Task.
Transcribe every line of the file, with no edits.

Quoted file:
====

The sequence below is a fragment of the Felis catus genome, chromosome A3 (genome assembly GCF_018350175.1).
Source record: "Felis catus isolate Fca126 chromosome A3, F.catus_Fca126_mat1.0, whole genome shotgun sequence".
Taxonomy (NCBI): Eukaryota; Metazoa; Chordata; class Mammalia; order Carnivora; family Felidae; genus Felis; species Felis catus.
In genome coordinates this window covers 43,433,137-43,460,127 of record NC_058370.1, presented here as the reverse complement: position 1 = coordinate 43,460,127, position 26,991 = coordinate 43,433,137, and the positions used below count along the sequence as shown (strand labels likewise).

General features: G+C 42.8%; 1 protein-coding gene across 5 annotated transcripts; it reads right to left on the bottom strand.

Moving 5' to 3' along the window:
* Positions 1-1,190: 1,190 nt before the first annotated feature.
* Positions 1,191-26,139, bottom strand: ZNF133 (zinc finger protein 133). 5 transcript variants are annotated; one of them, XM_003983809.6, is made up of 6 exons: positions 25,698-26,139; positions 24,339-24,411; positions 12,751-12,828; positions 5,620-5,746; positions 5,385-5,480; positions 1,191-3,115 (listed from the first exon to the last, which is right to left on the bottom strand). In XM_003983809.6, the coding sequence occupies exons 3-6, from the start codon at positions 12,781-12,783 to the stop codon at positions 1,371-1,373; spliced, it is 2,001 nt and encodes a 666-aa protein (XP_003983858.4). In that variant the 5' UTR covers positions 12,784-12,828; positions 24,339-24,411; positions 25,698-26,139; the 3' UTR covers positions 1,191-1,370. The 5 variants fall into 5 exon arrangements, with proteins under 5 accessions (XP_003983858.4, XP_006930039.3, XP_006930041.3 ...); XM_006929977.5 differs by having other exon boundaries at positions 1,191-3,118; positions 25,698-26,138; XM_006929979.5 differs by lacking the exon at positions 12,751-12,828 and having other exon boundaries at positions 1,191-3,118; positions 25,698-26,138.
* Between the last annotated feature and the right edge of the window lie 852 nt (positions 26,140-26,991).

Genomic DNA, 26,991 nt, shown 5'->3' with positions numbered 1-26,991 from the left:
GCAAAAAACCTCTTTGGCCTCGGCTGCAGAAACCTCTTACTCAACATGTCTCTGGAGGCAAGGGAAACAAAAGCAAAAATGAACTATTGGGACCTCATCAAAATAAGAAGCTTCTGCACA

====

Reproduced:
The sequence below is a fragment of the Felis catus genome, chromosome A3 (genome assembly GCF_018350175.1).
Source record: "Felis catus isolate Fca126 chromosome A3, F.catus_Fca126_mat1.0, whole genome shotgun sequence".
Taxonomy (NCBI): Eukaryota; Metazoa; Chordata; class Mammalia; order Carnivora; family Felidae; genus Felis; species Felis catus.
In genome coordinates this window covers 43,433,137-43,460,127 of record NC_058370.1, presented here as the reverse complement: position 1 = coordinate 43,460,127, position 26,991 = coordinate 43,433,137, and the positions used below count along the sequence as shown (strand labels likewise).

General features: G+C 42.8%; 1 protein-coding gene across 5 annotated transcripts; it reads right to left on the bottom strand.

Moving 5' to 3' along the window:
* Positions 1-1,190: 1,190 nt before the first annotated feature.
* Positions 1,191-26,139, bottom strand: ZNF133 (zinc finger protein 133). 5 transcript variants are annotated; one of them, XM_003983809.6, is made up of 6 exons: positions 25,698-26,139; positions 24,339-24,411; positions 12,751-12,828; positions 5,620-5,746; positions 5,385-5,480; positions 1,191-3,115 (listed from the first exon to the last, which is right to left on the bottom strand). In XM_003983809.6, the coding sequence occupies exons 3-6, from the start codon at positions 12,781-12,783 to the stop codon at positions 1,371-1,373; spliced, it is 2,001 nt and encodes a 666-aa protein (XP_003983858.4). In that variant the 5' UTR covers positions 12,784-12,828; positions 24,339-24,411; positions 25,698-26,139; the 3' UTR covers positions 1,191-1,370. The 5 variants fall into 5 exon arrangements, with proteins under 5 accessions (XP_003983858.4, XP_006930039.3, XP_006930041.3 ...); XM_006929977.5 differs by having other exon boundaries at positions 1,191-3,118; positions 25,698-26,138; XM_006929979.5 differs by lacking the exon at positions 12,751-12,828 and having other exon boundaries at positions 1,191-3,118; positions 25,698-26,138.
* Between the last annotated feature and the right edge of the window lie 852 nt (positions 26,140-26,991).

Genomic DNA, 26,991 nt, shown 5'->3' with positions numbered 1-26,991 from the left:
GCAAAAAACCTCTTTGGCCTCGGCTGCAGAAACCTCTTACTCAACATGTCTCTGGAGGCAAGGGAAACAAAAGCAAAAATGAACTATTGGGACCTCATCAAAATAAGAAGCTTCTGCACA